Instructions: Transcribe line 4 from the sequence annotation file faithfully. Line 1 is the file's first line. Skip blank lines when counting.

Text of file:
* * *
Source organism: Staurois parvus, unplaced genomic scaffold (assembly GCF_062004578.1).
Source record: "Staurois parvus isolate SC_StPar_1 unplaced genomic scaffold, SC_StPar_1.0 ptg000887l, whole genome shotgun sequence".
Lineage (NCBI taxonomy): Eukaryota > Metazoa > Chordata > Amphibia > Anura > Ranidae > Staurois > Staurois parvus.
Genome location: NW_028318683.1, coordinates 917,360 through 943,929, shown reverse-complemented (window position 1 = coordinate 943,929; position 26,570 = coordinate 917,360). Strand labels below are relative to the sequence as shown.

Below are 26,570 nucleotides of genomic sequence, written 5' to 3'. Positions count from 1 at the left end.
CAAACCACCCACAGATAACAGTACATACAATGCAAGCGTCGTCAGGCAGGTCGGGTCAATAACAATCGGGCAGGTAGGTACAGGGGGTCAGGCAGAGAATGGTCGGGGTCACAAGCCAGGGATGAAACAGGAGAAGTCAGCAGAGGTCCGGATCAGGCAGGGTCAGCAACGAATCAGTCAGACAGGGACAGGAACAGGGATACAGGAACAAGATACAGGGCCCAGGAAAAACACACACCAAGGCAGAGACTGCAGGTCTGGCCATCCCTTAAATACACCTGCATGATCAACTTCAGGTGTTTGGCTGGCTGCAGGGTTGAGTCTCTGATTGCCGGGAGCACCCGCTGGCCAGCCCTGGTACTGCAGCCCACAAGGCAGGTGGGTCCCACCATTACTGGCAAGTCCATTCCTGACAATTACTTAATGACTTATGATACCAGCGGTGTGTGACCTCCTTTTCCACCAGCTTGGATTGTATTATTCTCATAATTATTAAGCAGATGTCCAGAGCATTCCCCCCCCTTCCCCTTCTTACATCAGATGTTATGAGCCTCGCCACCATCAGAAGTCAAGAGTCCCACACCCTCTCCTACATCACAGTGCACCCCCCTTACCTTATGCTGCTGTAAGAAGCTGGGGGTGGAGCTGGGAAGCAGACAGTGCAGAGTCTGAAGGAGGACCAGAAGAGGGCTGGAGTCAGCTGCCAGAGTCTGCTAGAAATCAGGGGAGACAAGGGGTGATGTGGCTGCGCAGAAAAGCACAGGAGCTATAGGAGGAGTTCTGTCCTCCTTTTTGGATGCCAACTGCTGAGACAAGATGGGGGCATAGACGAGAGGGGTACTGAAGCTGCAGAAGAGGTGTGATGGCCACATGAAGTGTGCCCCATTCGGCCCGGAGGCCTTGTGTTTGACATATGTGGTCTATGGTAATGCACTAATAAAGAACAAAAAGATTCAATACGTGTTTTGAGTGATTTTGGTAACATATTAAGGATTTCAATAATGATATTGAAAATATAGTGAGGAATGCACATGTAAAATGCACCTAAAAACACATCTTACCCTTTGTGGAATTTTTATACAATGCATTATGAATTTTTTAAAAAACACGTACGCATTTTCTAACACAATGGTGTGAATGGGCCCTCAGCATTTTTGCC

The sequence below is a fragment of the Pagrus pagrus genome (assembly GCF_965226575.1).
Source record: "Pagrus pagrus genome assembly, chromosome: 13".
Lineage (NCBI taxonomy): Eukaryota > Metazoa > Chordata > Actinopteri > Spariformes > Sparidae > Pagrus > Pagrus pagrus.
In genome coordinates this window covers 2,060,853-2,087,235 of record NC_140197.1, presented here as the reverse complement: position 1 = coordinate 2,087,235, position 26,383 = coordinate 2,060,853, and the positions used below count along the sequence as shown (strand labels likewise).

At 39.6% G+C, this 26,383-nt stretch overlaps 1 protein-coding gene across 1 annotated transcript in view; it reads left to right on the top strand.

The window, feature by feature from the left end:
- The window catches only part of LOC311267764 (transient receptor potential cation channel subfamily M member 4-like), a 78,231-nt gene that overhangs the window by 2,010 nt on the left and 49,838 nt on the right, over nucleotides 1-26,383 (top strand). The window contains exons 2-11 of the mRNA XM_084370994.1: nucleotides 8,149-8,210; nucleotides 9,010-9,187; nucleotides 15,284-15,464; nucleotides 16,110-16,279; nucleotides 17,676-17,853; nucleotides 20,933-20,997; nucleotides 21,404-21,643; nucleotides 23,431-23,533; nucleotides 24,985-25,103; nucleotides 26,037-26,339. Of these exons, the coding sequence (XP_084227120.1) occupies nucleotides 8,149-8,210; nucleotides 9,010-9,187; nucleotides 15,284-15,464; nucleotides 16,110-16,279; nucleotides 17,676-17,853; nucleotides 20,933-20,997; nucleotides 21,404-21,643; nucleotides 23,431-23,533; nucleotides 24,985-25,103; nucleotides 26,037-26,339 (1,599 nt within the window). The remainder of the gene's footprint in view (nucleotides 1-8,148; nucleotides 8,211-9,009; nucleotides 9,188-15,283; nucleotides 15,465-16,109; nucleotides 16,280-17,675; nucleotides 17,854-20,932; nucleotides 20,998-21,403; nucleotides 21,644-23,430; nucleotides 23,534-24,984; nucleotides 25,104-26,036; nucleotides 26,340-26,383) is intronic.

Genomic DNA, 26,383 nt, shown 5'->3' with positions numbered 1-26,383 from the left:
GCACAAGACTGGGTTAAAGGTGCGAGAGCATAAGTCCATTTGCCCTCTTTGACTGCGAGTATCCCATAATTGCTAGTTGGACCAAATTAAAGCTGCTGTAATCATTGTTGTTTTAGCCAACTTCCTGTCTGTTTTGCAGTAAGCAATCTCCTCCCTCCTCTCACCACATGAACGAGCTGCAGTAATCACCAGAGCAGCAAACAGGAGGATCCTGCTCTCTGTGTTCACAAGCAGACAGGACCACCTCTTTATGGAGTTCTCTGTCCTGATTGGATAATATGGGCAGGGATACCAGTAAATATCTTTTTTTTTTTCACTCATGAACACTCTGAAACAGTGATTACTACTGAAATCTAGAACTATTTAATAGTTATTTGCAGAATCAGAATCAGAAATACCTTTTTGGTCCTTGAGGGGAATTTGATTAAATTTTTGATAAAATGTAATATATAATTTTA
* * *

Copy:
Genome location: NW_028318683.1, coordinates 917,360 through 943,929, shown reverse-complemented (window position 1 = coordinate 943,929; position 26,570 = coordinate 917,360). Strand labels below are relative to the sequence as shown.